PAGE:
Social Security: 3 major problems you should be aware of | Smart Change: Personal Finance
Many of today’s seniors rely heavily on Social Security to cover their living expenses in the absence of a paycheck. But you may want to take a different approach to your retirement money.
While Social Security is a useful program, it is not without problems. Here are three main problems you should be aware of.
1. Your benefits will not completely replace your income
Many people assume that the monthly benefit they receive from Social Security will be equivalent to their previous salary. But this is just a mistake.
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If you’re a middle-income earner, you can expect Social Security to replace about 40% of your pre-retirement income. If you’re an above-average earner, your benefits may provide a lower alternative income, in percentage terms. If this is something you don’t know and don’t take into account in the context of retirement planning, you could end up with a serious financial shortfall on your hands.
2. Cost of living adjustments are often insufficient
Social Security benefits are subject to annual cost-of-living adjustment, or COLA, that is associated with inflation. But often, these entities are not able to keep up with inflation, even though they are based on it.
This year, for example, Seniors on Social Security saw their benefits increase by 5.9%. But the inflation rate has well exceeded the 5.9% mark for months, leaving beneficiaries at a disadvantage.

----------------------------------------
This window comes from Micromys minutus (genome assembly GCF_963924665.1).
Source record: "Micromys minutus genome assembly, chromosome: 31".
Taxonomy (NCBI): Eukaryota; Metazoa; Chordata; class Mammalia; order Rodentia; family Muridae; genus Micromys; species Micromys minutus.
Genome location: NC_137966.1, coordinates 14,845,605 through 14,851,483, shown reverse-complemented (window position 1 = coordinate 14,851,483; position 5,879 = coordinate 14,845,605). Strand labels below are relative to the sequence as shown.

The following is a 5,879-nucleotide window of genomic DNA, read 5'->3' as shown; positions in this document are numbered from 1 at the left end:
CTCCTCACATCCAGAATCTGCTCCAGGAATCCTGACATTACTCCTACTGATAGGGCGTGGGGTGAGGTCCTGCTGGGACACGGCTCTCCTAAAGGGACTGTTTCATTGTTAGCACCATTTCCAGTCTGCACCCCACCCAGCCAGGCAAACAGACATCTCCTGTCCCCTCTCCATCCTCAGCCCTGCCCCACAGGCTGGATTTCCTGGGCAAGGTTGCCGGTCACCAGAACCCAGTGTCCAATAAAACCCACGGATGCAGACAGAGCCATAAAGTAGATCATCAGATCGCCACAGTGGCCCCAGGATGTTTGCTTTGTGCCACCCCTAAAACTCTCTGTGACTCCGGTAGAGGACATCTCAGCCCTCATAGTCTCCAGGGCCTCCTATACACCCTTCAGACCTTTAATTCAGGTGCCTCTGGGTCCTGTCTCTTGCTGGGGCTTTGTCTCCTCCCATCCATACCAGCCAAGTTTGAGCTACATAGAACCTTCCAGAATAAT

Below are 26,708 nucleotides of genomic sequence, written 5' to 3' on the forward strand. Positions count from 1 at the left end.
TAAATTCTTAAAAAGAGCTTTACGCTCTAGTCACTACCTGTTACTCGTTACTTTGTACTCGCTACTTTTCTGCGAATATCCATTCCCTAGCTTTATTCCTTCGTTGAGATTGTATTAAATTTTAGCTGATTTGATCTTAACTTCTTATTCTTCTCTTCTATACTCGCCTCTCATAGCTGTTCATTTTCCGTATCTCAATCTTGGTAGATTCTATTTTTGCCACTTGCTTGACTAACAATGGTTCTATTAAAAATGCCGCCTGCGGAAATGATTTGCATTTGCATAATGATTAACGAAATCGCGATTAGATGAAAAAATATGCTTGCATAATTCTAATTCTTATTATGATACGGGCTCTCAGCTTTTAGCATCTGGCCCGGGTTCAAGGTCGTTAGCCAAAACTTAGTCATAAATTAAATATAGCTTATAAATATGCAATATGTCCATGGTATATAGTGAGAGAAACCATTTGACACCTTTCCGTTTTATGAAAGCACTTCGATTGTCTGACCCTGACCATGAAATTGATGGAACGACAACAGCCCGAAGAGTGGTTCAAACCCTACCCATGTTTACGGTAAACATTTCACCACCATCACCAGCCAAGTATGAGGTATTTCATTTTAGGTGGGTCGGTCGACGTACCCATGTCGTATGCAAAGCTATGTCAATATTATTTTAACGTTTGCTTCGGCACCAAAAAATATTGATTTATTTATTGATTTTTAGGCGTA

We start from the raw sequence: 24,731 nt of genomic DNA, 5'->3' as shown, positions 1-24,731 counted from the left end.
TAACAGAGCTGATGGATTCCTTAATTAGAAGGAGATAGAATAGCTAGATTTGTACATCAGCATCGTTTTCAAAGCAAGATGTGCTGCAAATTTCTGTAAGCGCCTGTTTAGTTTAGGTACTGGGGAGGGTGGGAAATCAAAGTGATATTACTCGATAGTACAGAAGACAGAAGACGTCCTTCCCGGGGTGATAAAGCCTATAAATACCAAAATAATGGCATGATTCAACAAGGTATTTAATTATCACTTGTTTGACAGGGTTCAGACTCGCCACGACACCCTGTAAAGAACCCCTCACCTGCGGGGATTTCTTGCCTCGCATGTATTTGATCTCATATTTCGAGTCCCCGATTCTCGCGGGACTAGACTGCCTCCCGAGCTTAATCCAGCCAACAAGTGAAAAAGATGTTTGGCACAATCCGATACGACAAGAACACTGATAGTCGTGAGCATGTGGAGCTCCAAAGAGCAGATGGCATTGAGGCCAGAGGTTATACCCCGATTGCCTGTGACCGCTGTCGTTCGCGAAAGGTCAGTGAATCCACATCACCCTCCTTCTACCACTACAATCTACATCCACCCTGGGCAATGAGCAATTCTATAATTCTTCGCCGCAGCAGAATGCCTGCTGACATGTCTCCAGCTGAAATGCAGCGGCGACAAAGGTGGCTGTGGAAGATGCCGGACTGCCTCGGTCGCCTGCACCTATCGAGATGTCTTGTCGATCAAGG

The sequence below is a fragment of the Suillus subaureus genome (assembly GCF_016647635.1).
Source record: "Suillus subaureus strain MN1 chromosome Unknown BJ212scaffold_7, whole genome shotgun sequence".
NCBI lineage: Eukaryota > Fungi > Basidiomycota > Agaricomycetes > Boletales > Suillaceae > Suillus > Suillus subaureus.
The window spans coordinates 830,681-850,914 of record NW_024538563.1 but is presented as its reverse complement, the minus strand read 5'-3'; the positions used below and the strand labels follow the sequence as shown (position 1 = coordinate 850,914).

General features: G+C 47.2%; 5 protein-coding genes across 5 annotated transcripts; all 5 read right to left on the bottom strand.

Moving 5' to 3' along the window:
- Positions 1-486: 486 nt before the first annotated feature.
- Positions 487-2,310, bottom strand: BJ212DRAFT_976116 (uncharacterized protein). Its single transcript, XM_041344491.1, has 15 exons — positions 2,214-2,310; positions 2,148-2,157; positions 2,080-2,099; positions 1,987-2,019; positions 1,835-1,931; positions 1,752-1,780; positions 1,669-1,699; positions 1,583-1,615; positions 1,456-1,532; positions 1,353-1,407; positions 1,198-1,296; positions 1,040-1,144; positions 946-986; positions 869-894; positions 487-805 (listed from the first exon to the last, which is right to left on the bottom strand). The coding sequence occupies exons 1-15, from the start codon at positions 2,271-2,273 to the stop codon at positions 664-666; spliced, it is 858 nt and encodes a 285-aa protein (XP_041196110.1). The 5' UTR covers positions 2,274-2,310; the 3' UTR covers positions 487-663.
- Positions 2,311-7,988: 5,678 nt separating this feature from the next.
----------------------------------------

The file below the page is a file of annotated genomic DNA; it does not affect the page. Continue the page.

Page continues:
3. Benefits may be cut off
Social Security is facing a funding shortfall. In the coming years, expect to owe more scheduled benefits than you collect in revenue as baby-boomers exit the workforce at short notice.
Social Security has trusts that it can tap into to make up for this shortfall. But once that money runs out, cuts to Social Security benefits will be on the table.
Now, remember how we just said Social Security will only replace about 40% of pre-retirement wages? Well, if the benefits are reduced globally, these benefits will provide less alternative income.
Moreover, while some people are convinced that lawmakers won’t allow benefit cuts to happen, Social Security trustees have been warning of a shortage for years, and so far, no one has done anything about it. So while there is an opportunity for lawmakers to step up and block interest cuts, you can’t count on that.
Don’t just rely on Social Security
There is nothing wrong with calculating Social Security in the personal retirement income equation. But don’t make the mistake of thinking that you can roll back those benefits alone or expect the vast majority of your retirement income to come from them.
Not only may this leave you with an insufficient amount of money as a senior, but you may actually struggle financially if the benefits cuts really go down. Instead, aim to rank other sources of income to supplement those benefits, whether that’s a good IRA balance or a job that you continue to hold in some capacity once your main career is over.
At the same time, it’s helpful to start thinking about ways you can claim Social Security strategically so that you can get the most out of your benefits, whatever they may be. Waiting until retirement approaches to come up with a recording strategy can lead to giving in to stress and making what ends up being the wrong call.
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